Here we have our good friend the Bloch Sphere to illustrate what I’m talking about

And here I’ll go through a little demonstration of how we trap a single electron to make our Qubit
The way that we make them with quantum dots is that we start with a sea of electrons
Then we apply a voltage via electrodes, so that we form a little electron puddle corralled by the electrodes
Once we have a well-defined dot, we pump out the electrons one by one until we only have one electron left.
Now have a well defined Quantum Dot with a single electron and a single controllable spin
which means we have a well defined Electron Spin Qubit

So we have our trapped electron, now we want to actually do something with it.
First, like our DiVincenzo Criteria says, we have to initialize it, or in other words, we want to put it in a known stable state
How we do this is to apply a strong magnetic field at low temp so that there is a distinct Energy difference between the Up and Down states of the electron
Then we want to apply a voltage pulse so that we bring just one energy level below the Fermi Energy.
We are making it so that we can only trap electrons in this particular state
So we have initialized our Qubit in the Spin Up state

Now we want to apply some gates to the qubit. Well first, we make sure the qubit is trapped so that it cant escape (so both up and down are below the Fermi Level):
Then we can do this in one of two ways: - Electron Spin Resonance (ESR): Using an oscillating magnetic or electric fields to drive transitions from spin up to spin down - Or we can take a more indirect approach by letting the interactions between electrons themselves act as the manipulation: Couple two electron qubit wavefunctions
Now, final state of the electrons depend on each other

After applying the gates, we’ll want to readout the final state of our qubit
Now this is kind of tricky because we can’t actually directly measure the spin of an electron
Well, we can, but it's really impractical, especially with this application.
So there’s this clever way of reading out where we can measure current to determine the state of the qubit.
Read the current coming out of the Qubit
So the premise is that we shift our energy states back up to where they were before and depending on which state the qubit is in, we will either measure a spike in current, or we wont measure anything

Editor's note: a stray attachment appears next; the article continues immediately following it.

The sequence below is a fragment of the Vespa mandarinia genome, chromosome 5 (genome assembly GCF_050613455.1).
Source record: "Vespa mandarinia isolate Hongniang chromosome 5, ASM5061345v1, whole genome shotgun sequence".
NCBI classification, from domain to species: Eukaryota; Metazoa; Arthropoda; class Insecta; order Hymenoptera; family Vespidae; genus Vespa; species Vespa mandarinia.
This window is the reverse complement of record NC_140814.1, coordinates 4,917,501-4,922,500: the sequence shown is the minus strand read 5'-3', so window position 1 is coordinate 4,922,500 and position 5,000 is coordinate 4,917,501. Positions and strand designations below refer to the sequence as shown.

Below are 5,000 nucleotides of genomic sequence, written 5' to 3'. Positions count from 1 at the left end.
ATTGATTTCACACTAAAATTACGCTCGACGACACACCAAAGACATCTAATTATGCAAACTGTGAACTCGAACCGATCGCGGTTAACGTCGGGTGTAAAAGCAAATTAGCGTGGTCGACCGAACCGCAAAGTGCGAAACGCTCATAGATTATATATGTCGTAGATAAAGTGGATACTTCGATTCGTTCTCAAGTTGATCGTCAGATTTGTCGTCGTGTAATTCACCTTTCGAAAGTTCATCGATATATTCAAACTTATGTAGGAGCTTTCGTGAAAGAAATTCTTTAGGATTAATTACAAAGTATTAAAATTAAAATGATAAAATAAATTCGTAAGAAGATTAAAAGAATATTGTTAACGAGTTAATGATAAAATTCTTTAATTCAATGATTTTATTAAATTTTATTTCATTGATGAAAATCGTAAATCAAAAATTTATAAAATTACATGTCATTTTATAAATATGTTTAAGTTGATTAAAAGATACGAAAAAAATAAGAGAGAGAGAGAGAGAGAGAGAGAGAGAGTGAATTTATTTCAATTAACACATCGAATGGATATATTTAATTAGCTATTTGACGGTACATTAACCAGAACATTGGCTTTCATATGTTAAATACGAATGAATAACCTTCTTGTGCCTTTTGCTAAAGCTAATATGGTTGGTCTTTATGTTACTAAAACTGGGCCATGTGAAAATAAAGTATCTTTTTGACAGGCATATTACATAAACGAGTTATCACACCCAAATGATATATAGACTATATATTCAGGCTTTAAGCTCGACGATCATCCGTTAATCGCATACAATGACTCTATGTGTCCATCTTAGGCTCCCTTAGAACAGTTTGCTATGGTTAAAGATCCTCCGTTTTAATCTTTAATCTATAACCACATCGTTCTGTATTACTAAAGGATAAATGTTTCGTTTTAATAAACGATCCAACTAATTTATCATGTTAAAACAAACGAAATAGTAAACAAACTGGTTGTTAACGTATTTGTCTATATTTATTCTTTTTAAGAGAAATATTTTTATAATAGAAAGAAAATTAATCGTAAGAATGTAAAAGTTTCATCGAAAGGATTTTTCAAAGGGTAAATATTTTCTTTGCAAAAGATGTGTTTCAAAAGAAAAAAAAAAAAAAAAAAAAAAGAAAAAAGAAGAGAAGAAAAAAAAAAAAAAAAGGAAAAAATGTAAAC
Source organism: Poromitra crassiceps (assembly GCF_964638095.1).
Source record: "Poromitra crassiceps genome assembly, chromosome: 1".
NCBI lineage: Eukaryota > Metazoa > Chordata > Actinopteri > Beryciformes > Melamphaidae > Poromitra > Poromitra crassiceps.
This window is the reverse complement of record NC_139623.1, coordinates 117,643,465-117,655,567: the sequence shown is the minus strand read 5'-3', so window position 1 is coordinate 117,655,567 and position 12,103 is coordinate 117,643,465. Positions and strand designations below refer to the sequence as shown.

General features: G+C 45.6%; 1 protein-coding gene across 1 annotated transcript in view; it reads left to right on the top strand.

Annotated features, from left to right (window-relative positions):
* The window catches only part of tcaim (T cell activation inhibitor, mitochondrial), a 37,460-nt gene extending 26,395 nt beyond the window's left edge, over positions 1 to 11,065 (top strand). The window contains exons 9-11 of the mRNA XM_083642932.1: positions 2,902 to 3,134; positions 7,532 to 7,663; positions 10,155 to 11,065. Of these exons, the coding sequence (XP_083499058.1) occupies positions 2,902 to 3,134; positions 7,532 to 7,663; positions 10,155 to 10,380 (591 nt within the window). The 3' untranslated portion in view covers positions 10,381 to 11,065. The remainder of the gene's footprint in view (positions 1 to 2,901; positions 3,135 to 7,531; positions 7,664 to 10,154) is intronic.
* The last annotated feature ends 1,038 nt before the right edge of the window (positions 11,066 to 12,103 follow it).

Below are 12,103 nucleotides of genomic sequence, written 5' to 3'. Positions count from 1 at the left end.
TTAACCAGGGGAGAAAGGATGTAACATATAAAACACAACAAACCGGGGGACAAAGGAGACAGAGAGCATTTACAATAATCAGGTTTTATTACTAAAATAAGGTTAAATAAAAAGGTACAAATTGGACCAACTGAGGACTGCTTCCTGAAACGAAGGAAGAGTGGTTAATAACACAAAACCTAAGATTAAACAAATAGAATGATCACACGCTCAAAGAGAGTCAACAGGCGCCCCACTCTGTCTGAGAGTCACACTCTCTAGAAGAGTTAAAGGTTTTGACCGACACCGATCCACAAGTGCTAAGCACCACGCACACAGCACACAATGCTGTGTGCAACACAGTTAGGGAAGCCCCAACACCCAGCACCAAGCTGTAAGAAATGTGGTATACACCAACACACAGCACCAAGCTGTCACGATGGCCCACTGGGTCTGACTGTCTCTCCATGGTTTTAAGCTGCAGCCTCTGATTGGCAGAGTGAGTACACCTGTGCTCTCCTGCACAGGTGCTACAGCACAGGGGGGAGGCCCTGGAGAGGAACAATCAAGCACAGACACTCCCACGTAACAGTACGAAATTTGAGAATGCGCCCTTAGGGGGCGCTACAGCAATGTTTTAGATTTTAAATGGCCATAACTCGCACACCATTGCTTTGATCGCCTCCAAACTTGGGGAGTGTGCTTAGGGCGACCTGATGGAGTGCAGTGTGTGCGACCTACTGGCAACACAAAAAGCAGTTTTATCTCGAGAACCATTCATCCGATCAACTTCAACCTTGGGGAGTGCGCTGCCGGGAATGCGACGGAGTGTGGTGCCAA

Let’s go through this:

First Result:
After we’ve done some manipulation we basically do the reverse of initialization
Spin Up:
We push the levels back up, but since the electron is in the spin down state, it is below the Fermi level and will not escape from the trap

Second Result:
After we’ve done some manipulation we basically do the reverse of initialization
Spin Down:
We push the levels back up, and since the electron is in the spin up state, it is above the Fermi level and will escape back into the sea of electrons
Comment from Jiji:
Fermi level E_F should be between up state and down state energy. Such that the qubit energy is below Fermi level when it is in the up state; above Fermi level when it is in the up state.

One last note on the final part of the DiVincenzo Criteria:
I want to point out that Spin Qubits are nice because of how much effort it takes to decohere - You need two coupling mechanisms in order for the qubit to lose energy
Also, they are very scalable. - Example: The Qubyte (8 Qubits)
Comment from Jiji:
Here are some comments about scalability of quantum dot. Silicon QD is based on solid state physics and the fabrication can be fit into flourishing semiconductor technology to some degree. Also, a QD qubit is essentially an electron confined in a potential well, so the volume of single dot would be small enough for scaling. These are pros about scalable QD qubit.
However, comparing to superconducting qubit, QD qubit is more noisy. Since superconducting qubit use relatively macroscopic phenomena (Josephson junction); while QD is only an microscopic electron. It’s hard to construct multi qubit QD device and maintain the fidelity at the same time.
There is a challenge shared for any kind of qubit when talking about scalability: wire design. For QD system, we need different on resonance frequency for each qubit, and each of the frequencies should not be to close in order to avoid crosstalk error. Additionally, we need localized AC magnetic field to control qubits individually. How to achieve frequency split and localized control without messy wire design is also a huge challenge.



Alright, and that’s the end!
Thanks for listening, if you are interested in the topic some more, I suggest looking up the resources here.
Thank you